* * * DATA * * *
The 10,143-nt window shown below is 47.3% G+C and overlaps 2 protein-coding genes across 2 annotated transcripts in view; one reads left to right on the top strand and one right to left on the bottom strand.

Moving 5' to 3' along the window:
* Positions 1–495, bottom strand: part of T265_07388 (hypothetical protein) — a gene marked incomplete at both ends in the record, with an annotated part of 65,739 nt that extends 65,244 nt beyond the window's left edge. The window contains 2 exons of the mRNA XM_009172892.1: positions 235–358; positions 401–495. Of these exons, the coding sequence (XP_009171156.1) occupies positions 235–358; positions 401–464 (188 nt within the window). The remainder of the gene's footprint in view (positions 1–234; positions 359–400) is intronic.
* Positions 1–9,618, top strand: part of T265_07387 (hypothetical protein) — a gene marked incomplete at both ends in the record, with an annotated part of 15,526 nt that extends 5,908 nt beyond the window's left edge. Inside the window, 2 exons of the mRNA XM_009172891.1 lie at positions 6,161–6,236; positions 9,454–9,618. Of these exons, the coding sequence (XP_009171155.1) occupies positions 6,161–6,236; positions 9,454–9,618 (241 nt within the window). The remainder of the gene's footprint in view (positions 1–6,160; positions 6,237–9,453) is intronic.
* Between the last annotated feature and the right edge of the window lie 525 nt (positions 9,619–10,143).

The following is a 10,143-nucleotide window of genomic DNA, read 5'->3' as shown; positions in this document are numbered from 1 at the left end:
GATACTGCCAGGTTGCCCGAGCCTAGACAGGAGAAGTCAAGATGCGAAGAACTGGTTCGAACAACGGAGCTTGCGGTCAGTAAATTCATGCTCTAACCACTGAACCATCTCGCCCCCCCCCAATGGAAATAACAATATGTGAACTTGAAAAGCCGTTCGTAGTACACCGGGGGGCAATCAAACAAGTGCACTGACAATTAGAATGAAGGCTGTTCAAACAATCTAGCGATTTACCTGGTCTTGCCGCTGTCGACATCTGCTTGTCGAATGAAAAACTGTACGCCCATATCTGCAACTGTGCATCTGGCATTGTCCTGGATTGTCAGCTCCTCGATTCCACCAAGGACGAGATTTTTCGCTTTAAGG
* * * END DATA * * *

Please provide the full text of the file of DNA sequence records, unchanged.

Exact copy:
The 10,143-nt window shown below is 47.3% G+C and overlaps 2 protein-coding genes across 2 annotated transcripts in view; one reads left to right on the top strand and one right to left on the bottom strand.

Moving 5' to 3' along the window:
* Positions 1–495, bottom strand: part of T265_07388 (hypothetical protein) — a gene marked incomplete at both ends in the record, with an annotated part of 65,739 nt that extends 65,244 nt beyond the window's left edge. The window contains 2 exons of the mRNA XM_009172892.1: positions 235–358; positions 401–495. Of these exons, the coding sequence (XP_009171156.1) occupies positions 235–358; positions 401–464 (188 nt within the window). The remainder of the gene's footprint in view (positions 1–234; positions 359–400) is intronic.
* Positions 1–9,618, top strand: part of T265_07387 (hypothetical protein) — a gene marked incomplete at both ends in the record, with an annotated part of 15,526 nt that extends 5,908 nt beyond the window's left edge. Inside the window, 2 exons of the mRNA XM_009172891.1 lie at positions 6,161–6,236; positions 9,454–9,618. Of these exons, the coding sequence (XP_009171155.1) occupies positions 6,161–6,236; positions 9,454–9,618 (241 nt within the window). The remainder of the gene's footprint in view (positions 1–6,160; positions 6,237–9,453) is intronic.
* Between the last annotated feature and the right edge of the window lie 525 nt (positions 9,619–10,143).

The following is a 10,143-nucleotide window of genomic DNA, read 5'->3' as shown; positions in this document are numbered from 1 at the left end:
GATACTGCCAGGTTGCCCGAGCCTAGACAGGAGAAGTCAAGATGCGAAGAACTGGTTCGAACAACGGAGCTTGCGGTCAGTAAATTCATGCTCTAACCACTGAACCATCTCGCCCCCCCCCAATGGAAATAACAATATGTGAACTTGAAAAGCCGTTCGTAGTACACCGGGGGGCAATCAAACAAGTGCACTGACAATTAGAATGAAGGCTGTTCAAACAATCTAGCGATTTACCTGGTCTTGCCGCTGTCGACATCTGCTTGTCGAATGAAAAACTGTACGCCCATATCTGCAACTGTGCATCTGGCATTGTCCTGGATTGTCAGCTCCTCGATTCCACCAAGGACGAGATTTTTCGCTTTAAGG